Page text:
N.C. GOP leader: Touchscreen voting machines have flaw that aids Dems

Staff writerOctober 28, 2010 

— The chairman of the N.C. Republican Party alleged Thursday that a programming flaw with touchscreen voting machines used for early voting in 36 counties is causing votes intended for GOP candidates to be counted for Democrats.

Tom Fetzer, the Republican chairman, said that if the State Board of Elections does not enact a list of demands intended to remedy the problem by the end of today, the party's lawyers will be in federal court Friday morning seeking a statewide injunction.

Affected counties include some of the state's largest, such as Mecklenburg and Guilford.

"We cannot have an election where voters in counties where the machines are used have less confidence that their votes are being accurately counted than in counties where optical scan ballots are used," Fetzer said. "It's an incompetent situation at the State Board of Elections. We believe that they knew of problems with the calibration of these machines up to two months ago."

Johnnie McLean, deputy director of the state elections board, said Thursday that her office has received no widespread reports of problems.

"In every election we will have scattered reports of machines where the screens need to be recalibrated," McLean said. "That sort of comes with the territory with touch-screen technology."

Fetzer said the GOP is compiling written statements from voters who said they tried to vote a straight-ticket Republican ballot, only to see their votes tallied on a final review screen as being casts for Democrats. He said the problem appears to occur when the touch screen is unsure of the voter's selection, after which it is programmed to record the vote to the first candidate listed in the race. Democrats are listed before Republicans on the electronic ballots and therefore get the vote.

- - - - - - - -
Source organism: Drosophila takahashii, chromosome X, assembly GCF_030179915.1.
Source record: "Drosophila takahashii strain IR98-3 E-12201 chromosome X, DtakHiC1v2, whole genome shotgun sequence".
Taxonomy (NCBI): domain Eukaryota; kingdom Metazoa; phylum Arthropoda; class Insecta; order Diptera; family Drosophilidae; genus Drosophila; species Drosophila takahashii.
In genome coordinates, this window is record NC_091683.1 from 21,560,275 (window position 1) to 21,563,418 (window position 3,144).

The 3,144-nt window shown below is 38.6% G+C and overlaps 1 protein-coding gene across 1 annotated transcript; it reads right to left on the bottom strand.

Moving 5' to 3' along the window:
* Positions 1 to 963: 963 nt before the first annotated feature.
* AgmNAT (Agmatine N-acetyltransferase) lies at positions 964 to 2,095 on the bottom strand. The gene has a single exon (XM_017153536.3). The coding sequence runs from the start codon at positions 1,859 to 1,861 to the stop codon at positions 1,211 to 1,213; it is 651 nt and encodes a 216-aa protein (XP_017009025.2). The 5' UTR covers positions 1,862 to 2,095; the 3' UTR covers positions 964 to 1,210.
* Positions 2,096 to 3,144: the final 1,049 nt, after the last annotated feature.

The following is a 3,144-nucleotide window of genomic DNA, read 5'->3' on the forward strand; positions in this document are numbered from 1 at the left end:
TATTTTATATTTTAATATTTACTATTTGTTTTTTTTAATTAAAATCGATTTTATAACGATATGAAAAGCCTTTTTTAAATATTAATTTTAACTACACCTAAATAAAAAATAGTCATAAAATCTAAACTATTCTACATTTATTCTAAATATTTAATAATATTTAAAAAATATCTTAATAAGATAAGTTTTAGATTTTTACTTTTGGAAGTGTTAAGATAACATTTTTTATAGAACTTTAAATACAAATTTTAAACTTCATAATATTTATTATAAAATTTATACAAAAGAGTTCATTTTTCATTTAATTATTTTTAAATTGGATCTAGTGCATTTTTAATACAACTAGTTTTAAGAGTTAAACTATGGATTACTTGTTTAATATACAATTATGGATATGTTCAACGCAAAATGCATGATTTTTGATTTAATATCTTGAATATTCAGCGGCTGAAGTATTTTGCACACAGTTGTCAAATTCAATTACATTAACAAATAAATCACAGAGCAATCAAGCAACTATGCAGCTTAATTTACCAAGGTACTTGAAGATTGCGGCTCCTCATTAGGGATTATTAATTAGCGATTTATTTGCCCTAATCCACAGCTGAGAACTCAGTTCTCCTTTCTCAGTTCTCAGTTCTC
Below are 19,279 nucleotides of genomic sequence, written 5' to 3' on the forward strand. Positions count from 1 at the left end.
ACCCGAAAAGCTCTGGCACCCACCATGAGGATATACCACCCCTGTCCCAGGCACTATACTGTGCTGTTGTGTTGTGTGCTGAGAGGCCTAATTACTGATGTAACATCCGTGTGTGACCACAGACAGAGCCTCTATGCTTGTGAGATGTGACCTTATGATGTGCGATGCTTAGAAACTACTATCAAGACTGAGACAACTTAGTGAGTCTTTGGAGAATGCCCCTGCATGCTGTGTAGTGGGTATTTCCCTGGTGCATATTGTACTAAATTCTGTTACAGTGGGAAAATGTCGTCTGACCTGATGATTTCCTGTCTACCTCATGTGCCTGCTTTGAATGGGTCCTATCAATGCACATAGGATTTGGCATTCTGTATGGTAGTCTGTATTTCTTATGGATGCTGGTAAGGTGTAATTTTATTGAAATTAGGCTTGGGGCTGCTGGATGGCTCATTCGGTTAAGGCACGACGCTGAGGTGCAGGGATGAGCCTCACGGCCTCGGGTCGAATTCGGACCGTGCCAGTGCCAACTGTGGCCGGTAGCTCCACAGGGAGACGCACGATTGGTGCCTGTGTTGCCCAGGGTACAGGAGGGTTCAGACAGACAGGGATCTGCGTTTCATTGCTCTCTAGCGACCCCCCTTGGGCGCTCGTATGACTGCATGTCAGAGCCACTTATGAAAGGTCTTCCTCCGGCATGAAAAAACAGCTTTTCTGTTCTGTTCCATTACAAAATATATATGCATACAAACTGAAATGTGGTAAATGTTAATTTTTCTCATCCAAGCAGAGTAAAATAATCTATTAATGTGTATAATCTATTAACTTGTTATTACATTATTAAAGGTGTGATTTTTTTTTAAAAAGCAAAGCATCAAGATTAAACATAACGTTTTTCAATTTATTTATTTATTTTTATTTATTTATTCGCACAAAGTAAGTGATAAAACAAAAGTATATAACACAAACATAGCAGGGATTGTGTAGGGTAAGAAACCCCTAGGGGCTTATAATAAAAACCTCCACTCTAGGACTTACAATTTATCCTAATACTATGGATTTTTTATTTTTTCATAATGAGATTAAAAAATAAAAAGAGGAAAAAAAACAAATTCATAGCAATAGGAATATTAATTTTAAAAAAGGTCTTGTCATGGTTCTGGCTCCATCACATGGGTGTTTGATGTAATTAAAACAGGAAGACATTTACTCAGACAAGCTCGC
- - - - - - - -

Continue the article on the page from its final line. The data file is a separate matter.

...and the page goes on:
The machines in question are manufactured by ES&S and programmed and maintained under a statewide franchise by Printelect, a company based in New Bern.

Printelect was recently at the center of questions about high prices charged for paper ballots and sizable donations paid by the company's owner, Owen Andrews, to high-ranking Democrats that include Gov. Bev Perdue, who appoints the elections board. Andrews has also enjoyed a close relationship with top election officials, for which he provided catered parties and cruses on his 40-foot fishing boat.

Fetzer said the GOP has heard about the problem from voters in about a dozen counties, but that since all the machines were programmed by Printelect it is logical to assume the problem is more widespread.

McLean said there is no truth to the suggestion that the machines are programmed to favor Democratic candidates.

"That is wrong, just wrong," McLean said. "This is not any kind of unusual process with touch screens, but to say that the machines are programmed to default to Democrats is just wrong."

McLean pointed out that voters using touch-screen machines are prompted by the software to review their selections before finalizing and casting their ballot for tabulation.

"It is incumbent on all voters before they cast their ballot to confirm that they are marked correctly," McLean said.

michael.biesecker@newsobserver.com and 919-829-4698

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